SAN FRANCISCO — The nation's largest produce-safety testing program narrowly escaped closure thanks to a last-minute grudging reprieve from the Agriculture Department, and finding a permanent solution to keep tainted fruits and vegetables from reaching consumers could take an even bigger effort.
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Each year, the tiny program screens thousands of produce samples. It has found more than two dozen bacteria-laced examples that prompted recalls of lettuce, tomatoes and other foods from grocery stores.
It was at risk of being scrapped after President Barack Obama's proposed budget slashed the effort's funding earlier this year. But USDA spokesman Justin DeJong said late Monday that although the Microbiological Data Program "does not align with USDA's core mission," it will operate through December, using existing agreements with states to keep testing for salmonella, E. coli and listeria over the next six months.
Public health officials and food safety advocates have long argued that getting rid of the program would leave the country without a crucial tool to investigate outbreaks of deadly foodborne illnesses.
If samples test positive for bacteria, it can trigger nationwide recalls and keep contaminated produce from reaching the public.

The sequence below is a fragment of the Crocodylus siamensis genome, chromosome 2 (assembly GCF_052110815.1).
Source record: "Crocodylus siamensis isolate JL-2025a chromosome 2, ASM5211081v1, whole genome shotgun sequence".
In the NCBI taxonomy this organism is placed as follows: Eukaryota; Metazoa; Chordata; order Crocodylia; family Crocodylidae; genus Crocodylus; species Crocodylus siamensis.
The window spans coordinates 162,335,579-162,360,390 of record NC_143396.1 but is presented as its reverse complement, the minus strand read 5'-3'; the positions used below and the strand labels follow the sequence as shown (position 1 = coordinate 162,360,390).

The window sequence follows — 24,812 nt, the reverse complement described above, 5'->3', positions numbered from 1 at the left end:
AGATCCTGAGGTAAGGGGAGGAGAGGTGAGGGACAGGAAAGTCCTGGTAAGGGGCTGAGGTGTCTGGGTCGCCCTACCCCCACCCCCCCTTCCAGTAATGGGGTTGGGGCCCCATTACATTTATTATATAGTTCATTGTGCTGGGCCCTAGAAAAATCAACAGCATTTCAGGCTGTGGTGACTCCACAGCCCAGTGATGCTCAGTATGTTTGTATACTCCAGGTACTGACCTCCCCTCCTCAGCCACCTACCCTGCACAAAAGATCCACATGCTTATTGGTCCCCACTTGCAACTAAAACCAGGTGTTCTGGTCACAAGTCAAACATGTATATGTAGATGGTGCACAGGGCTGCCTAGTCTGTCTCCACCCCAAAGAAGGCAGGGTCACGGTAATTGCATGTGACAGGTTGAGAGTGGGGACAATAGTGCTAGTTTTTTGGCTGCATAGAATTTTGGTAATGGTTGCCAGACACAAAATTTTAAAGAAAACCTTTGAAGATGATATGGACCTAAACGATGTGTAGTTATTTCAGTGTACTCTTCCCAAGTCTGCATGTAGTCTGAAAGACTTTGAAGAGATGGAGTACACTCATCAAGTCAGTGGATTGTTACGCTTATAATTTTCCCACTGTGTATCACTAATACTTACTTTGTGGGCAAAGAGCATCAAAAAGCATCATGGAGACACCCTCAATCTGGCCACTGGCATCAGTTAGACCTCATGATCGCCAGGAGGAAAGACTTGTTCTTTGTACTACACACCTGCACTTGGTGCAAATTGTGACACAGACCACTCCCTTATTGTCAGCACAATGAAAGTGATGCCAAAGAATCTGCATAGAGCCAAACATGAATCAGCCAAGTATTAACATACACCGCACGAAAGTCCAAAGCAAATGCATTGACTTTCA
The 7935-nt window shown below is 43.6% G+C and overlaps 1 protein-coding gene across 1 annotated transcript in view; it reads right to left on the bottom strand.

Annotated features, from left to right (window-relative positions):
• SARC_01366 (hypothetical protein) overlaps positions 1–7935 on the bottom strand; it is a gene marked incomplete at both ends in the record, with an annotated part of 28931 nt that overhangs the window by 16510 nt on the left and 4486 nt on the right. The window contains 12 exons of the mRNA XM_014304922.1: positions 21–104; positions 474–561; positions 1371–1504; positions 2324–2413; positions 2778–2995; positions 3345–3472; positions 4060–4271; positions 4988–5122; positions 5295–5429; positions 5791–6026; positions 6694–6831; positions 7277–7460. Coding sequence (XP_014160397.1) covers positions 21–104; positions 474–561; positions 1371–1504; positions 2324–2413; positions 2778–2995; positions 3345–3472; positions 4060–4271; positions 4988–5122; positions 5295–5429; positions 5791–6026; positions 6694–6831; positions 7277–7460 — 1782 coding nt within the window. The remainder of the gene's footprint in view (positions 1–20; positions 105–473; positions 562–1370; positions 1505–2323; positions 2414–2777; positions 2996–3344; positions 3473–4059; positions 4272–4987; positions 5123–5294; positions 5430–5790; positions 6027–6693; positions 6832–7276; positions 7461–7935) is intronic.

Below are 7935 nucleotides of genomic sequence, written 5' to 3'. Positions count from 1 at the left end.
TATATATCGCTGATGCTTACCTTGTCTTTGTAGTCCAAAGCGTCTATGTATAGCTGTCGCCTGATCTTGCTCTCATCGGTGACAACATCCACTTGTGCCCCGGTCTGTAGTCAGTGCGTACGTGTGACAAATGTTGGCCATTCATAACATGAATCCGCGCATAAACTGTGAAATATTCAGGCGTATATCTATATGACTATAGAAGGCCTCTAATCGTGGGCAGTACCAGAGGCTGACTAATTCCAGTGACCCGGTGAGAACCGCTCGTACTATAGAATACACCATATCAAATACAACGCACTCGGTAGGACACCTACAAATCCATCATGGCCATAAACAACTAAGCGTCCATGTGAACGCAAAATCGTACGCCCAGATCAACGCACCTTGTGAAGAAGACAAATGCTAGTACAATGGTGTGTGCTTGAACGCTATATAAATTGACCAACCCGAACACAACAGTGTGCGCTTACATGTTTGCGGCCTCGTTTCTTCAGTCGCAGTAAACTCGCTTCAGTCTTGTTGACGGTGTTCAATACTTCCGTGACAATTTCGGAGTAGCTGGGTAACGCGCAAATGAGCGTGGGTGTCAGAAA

Dr. Robert Tauxe, the U.S. Centers for Disease Control and Prevention's top food-germ investigator, has said the program's information can be key to pinpointing foods tied to outbreaks, and it could not easily be replaced by companies' internal tests or more modest federal sampling programs.
The CDC said contaminated fruits and vegetables caused nearly one-third of the major multistate foodborne illness outbreaks last year.
Rep. Rosa DeLauro, D-Conn., a longtime food safety advocate, said she would continue to push for the program to stay open beyond the year's end, since the House and Senate have not included any funding for it in their agriculture spending bills.
"I am glad to hear the program will continue, but a temporary reprieve is not enough," she said. "It is unacceptable for this crucial, cost-effective program to be eliminated."
Finding more money for the modest program, which cost $4.3 million to run last year, may be tough in this economic climate. The FDA is already squeezed for food safety dollars, receiving so little money for food inspections that some facilities are only inspected every five to 10 years.
In recent years, industry leaders from United Fresh Produce Association and other major trade groups have repeatedly urged the government to get rid of the USDA program, saying it has cost growers millions of dollars in produce recalls and unfairly targeted farmers who aren't responsible for contaminating the food.
They want the private sector to do more testing, rather than allowing the USDA to take random samples of fruits and vegetables at massive grocery store distribution centers, after produce has already left company control.
Ray Gilmer, a United Fresh spokesman, did not immediately comment Monday. He has said the industry supports funding the FDA to do more scientifically rigorous tests that would help monitor public health.
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